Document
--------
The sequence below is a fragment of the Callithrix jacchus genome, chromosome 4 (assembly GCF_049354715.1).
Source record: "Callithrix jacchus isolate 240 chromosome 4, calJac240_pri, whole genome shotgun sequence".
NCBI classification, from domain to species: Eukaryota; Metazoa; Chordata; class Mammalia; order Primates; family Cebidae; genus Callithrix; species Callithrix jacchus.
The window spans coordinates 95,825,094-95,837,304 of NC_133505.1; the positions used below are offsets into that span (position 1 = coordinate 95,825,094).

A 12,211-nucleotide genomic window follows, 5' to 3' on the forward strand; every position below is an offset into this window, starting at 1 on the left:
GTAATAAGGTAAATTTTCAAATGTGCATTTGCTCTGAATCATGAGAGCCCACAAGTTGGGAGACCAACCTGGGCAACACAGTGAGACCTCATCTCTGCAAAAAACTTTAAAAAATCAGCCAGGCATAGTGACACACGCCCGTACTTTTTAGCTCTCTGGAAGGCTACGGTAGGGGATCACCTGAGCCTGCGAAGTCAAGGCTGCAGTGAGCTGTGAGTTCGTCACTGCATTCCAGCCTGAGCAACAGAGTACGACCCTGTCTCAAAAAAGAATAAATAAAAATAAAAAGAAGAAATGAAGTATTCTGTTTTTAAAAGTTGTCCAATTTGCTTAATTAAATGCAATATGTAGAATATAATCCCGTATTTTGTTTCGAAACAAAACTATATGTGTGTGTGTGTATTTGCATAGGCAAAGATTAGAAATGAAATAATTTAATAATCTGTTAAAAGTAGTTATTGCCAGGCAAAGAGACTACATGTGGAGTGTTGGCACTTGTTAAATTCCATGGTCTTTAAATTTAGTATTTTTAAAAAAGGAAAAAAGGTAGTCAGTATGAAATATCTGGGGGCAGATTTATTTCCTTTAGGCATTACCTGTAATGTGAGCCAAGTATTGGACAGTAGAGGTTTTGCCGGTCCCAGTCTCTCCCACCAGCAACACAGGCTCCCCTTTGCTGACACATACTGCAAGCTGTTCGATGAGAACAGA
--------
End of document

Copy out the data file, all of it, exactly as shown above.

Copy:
The sequence below is a fragment of the Callithrix jacchus genome, chromosome 4 (assembly GCF_049354715.1).
Source record: "Callithrix jacchus isolate 240 chromosome 4, calJac240_pri, whole genome shotgun sequence".
NCBI classification, from domain to species: Eukaryota; Metazoa; Chordata; class Mammalia; order Primates; family Cebidae; genus Callithrix; species Callithrix jacchus.
The window spans coordinates 95,825,094-95,837,304 of NC_133505.1; the positions used below are offsets into that span (position 1 = coordinate 95,825,094).

A 12,211-nucleotide genomic window follows, 5' to 3' on the forward strand; every position below is an offset into this window, starting at 1 on the left:
GTAATAAGGTAAATTTTCAAATGTGCATTTGCTCTGAATCATGAGAGCCCACAAGTTGGGAGACCAACCTGGGCAACACAGTGAGACCTCATCTCTGCAAAAAACTTTAAAAAATCAGCCAGGCATAGTGACACACGCCCGTACTTTTTAGCTCTCTGGAAGGCTACGGTAGGGGATCACCTGAGCCTGCGAAGTCAAGGCTGCAGTGAGCTGTGAGTTCGTCACTGCATTCCAGCCTGAGCAACAGAGTACGACCCTGTCTCAAAAAAGAATAAATAAAAATAAAAAGAAGAAATGAAGTATTCTGTTTTTAAAAGTTGTCCAATTTGCTTAATTAAATGCAATATGTAGAATATAATCCCGTATTTTGTTTCGAAACAAAACTATATGTGTGTGTGTGTATTTGCATAGGCAAAGATTAGAAATGAAATAATTTAATAATCTGTTAAAAGTAGTTATTGCCAGGCAAAGAGACTACATGTGGAGTGTTGGCACTTGTTAAATTCCATGGTCTTTAAATTTAGTATTTTTAAAAAAGGAAAAAAGGTAGTCAGTATGAAATATCTGGGGGCAGATTTATTTCCTTTAGGCATTACCTGTAATGTGAGCCAAGTATTGGACAGTAGAGGTTTTGCCGGTCCCAGTCTCTCCCACCAGCAACACAGGCTCCCCTTTGCTGACACATACTGCAAGCTGTTCGATGAGAACAGA